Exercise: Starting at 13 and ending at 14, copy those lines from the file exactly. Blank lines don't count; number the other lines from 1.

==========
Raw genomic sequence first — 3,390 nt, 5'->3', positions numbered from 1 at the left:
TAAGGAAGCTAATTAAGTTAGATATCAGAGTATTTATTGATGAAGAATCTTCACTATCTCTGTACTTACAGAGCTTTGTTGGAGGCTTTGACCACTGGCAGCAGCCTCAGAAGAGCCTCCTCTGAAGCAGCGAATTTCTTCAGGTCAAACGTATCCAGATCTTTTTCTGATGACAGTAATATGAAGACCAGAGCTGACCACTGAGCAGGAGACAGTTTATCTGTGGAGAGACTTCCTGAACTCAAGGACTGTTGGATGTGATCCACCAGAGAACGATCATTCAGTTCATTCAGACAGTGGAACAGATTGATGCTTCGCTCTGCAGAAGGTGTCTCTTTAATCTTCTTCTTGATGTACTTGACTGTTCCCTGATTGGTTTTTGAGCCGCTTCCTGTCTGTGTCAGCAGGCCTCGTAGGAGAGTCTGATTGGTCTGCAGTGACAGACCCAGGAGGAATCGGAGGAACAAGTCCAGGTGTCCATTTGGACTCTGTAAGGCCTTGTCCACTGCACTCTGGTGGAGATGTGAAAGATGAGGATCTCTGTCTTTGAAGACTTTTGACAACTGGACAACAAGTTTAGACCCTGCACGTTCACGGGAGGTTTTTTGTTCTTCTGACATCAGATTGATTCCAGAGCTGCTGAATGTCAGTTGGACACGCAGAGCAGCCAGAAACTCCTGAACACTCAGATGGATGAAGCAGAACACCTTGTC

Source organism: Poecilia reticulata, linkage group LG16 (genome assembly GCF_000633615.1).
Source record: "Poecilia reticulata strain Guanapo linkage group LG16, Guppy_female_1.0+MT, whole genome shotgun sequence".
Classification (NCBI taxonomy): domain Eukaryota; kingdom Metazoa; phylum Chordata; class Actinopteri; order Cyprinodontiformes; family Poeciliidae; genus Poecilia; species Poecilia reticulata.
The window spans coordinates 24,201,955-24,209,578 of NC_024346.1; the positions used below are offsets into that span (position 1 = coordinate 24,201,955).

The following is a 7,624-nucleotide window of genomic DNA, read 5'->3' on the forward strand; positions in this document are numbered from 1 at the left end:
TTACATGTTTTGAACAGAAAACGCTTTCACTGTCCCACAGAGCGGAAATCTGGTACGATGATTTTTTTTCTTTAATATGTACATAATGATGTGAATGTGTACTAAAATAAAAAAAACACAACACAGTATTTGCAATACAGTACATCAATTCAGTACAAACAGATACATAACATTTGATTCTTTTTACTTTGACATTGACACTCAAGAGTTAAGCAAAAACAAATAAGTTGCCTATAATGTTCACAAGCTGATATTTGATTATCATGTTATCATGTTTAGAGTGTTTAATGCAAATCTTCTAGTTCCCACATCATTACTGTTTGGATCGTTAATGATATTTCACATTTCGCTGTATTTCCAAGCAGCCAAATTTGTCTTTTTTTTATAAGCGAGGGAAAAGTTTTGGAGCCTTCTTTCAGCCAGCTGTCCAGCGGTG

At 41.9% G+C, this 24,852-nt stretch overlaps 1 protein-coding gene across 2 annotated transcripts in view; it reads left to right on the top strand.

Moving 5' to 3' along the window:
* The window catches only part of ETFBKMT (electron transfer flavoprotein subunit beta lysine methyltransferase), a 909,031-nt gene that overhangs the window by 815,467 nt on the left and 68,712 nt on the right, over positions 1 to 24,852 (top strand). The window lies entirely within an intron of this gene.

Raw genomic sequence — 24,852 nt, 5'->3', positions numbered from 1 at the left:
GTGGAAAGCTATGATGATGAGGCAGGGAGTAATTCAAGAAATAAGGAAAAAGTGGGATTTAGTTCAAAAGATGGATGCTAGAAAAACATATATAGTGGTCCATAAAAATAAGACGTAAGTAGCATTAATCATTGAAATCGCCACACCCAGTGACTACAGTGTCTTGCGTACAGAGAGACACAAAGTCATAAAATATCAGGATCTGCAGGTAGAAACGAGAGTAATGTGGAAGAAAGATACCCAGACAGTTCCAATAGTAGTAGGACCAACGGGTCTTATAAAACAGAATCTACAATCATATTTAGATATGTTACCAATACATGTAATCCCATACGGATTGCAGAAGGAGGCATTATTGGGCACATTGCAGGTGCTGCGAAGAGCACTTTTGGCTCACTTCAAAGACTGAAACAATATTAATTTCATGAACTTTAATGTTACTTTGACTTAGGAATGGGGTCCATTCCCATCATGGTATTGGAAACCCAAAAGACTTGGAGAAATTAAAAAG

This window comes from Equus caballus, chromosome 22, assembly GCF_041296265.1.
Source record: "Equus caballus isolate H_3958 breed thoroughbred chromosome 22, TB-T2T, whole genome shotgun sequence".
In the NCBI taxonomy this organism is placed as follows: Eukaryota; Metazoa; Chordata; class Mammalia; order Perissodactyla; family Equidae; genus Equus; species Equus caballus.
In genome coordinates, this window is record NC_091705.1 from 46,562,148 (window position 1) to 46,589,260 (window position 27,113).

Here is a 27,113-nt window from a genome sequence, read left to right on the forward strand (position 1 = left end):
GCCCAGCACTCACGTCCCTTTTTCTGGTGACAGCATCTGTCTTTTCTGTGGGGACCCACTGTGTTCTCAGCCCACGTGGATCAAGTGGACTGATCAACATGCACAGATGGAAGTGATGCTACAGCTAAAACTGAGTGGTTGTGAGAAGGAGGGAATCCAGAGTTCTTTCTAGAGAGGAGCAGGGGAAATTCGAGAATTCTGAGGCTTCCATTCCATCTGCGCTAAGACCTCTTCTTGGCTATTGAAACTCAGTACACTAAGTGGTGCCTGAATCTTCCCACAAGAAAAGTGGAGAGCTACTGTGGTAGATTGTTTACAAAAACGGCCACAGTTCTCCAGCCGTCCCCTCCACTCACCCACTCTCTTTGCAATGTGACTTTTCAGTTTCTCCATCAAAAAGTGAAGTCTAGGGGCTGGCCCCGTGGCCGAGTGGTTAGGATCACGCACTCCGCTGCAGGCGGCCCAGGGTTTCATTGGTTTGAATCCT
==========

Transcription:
GTGGAAAGCTATGATGATGAGGCAGGGAGTAATTCAAGAAATAAGGAAAAAGTGGGATTTAGTTCAAAAGATGGATGCTAGAAAAACATATATAGTGGTCCATAAAAATAAGACGTAAGTAGCATTAATCATTGAAATCGCCACACCCAGTGACTACAGTGTCTTGCGTACAGAGAGACACAAAGTCATAAAATATCAGGATCTGCAGGTAGAAACGAGAGTAATGTGGAAGAAAGATACCCAGACAGTTCCAATAGTAGTAGGACCAACGGGTCTTATAAAACAGAATCTACAATCATATTTAGATATGTTACCAATACATGTAATCCCATACGGATTGCAGAAGGAGGCATTATTGGGCACATTGCAGGTGCTGCGAAGAGCACTTTTGGCTCACTTCAAAGACTGAAACAATATTAATTTCATGAACTTTAATGTTACTTTGACTTAGGAATGGGGTCCATTCCCATCATGGTATTGGAAACCCAAAAGACTTGGAGAAATTAAAAAG

This window comes from Equus caballus, chromosome 22, assembly GCF_041296265.1.